During this past year, in preparation for the 100th anniversary of the AJO-DO , I realized that I knew very little about the specialty of orthodontics preceding my enrollment in the orthodontic program at Case Western Reserve University in 1973. So to effect some degree of remedy for that lack of knowledge and appreciation, I proceeded to review the Journal from 1915 to 2014. Yes, that is 100 years of the AJO-DO , involving 1209 issues, more than 18,000 articles written by more than 37,000 authors, and approximately 120,000 pages of text. Of course the review consisted of cursory scans, but I will also admit that I stopped to read some articles partially or in their entirety and paused to think about what was important to a particular era. While this type of review does not qualify one to be a historian or an expert, perhaps it does earn a basis from which to offer an opinion.
What, then, has happened over this century of progress? In the beginning years of orthodontics, there was great interest in clinical matters that centered on learning how to use various devices and strategies to correct malocclusion. Of course, there were also fundamental skills (sometimes rudimentary) that needed to be learned, including making and trimming casts, placing bands, soldering, scaling teeth, taking photographs, formulating a diagnosis and a treatment plan, understanding basic biomechanics, setting up an office, and finding ways to work with others (especially general practitioners, pediatric dentists, and oral surgeons). There were also numerous demonstrations of successful treatments and an earnest campaign to provide orthodontic treatment to all those in need.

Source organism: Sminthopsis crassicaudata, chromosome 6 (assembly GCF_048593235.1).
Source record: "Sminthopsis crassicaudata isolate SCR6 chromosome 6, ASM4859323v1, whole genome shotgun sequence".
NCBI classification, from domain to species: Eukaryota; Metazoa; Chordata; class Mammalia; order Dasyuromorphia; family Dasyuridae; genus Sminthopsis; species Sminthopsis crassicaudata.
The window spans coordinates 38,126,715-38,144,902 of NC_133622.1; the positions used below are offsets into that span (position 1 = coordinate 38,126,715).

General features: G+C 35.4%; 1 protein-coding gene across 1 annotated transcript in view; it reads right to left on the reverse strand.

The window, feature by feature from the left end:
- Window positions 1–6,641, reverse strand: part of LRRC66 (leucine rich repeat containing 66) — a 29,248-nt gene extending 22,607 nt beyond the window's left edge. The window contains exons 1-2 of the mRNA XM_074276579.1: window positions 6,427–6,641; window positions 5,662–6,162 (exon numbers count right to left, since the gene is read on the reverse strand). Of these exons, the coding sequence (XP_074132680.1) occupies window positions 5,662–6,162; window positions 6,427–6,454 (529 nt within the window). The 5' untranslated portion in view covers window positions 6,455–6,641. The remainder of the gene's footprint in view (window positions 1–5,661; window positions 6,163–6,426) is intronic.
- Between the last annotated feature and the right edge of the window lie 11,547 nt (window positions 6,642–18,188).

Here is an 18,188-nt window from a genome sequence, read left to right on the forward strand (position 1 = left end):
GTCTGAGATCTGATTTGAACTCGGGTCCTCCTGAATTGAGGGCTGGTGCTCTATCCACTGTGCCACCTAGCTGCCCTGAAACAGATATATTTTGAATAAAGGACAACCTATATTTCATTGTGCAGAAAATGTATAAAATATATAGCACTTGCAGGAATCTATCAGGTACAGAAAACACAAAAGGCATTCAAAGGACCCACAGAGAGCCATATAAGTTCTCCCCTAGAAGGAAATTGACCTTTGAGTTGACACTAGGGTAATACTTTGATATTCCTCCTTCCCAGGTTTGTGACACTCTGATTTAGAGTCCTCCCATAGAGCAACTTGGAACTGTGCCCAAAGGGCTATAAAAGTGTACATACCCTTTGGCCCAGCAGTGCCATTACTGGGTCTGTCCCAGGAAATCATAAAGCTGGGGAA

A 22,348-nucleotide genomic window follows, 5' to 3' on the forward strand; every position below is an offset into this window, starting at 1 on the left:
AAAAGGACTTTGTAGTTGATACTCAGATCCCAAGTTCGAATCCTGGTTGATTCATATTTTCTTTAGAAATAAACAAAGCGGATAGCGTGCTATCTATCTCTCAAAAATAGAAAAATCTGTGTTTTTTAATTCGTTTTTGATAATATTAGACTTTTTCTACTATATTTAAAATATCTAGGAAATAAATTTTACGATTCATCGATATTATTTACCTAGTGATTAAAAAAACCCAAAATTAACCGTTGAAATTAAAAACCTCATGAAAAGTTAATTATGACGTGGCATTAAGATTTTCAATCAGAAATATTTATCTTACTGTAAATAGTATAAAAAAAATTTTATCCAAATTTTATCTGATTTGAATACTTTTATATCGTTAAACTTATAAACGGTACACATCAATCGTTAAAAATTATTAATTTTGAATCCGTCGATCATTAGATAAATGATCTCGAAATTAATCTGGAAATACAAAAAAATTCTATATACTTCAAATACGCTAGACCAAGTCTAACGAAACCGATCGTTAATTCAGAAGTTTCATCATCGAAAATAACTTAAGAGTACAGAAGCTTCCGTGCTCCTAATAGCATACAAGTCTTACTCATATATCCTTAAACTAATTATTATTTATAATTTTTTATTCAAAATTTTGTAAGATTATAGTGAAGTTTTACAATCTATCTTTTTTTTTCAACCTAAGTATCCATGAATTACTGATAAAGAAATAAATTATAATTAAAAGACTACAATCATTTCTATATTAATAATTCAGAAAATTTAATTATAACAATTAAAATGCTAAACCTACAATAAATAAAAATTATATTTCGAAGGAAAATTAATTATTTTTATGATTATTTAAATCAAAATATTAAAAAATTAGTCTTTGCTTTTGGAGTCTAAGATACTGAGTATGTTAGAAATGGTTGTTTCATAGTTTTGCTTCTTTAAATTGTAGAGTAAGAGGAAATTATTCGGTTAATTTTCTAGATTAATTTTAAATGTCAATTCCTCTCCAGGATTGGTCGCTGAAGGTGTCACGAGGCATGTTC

As to the “science” of orthodontics, in the beginning the focus was not clear. Angle believed that our efforts should be directed toward the science of occlusion; others thought that our efforts and time should be directed toward a better understanding of the etiology of malocclusion. Inquiry in that direction showed interest in the soil used to grow our food, proper nutrition, syndromes, focal lesions of the brain, allergies, habits, postural activities, comparative anatomy, histology, anthropology, endocrines, heredity, genetics, and so on. In this beginning, empiricism was plentiful; strong opinions and strength in debates carried the day.
As time went on, new technologies incited new types of scientific inquiries. A good example of this is the invention of the roentgenographic cephalometer in the late 1920s by B. Holly Broadbent; it is often called the single greatest advancement in orthodontics. This device incited inquiry into facial growth by Broadbent and many others, and assessments of the effects of treatment by Allan Brodie and others. Great interest in understanding, predicting, and eventually controlling facial growth followed.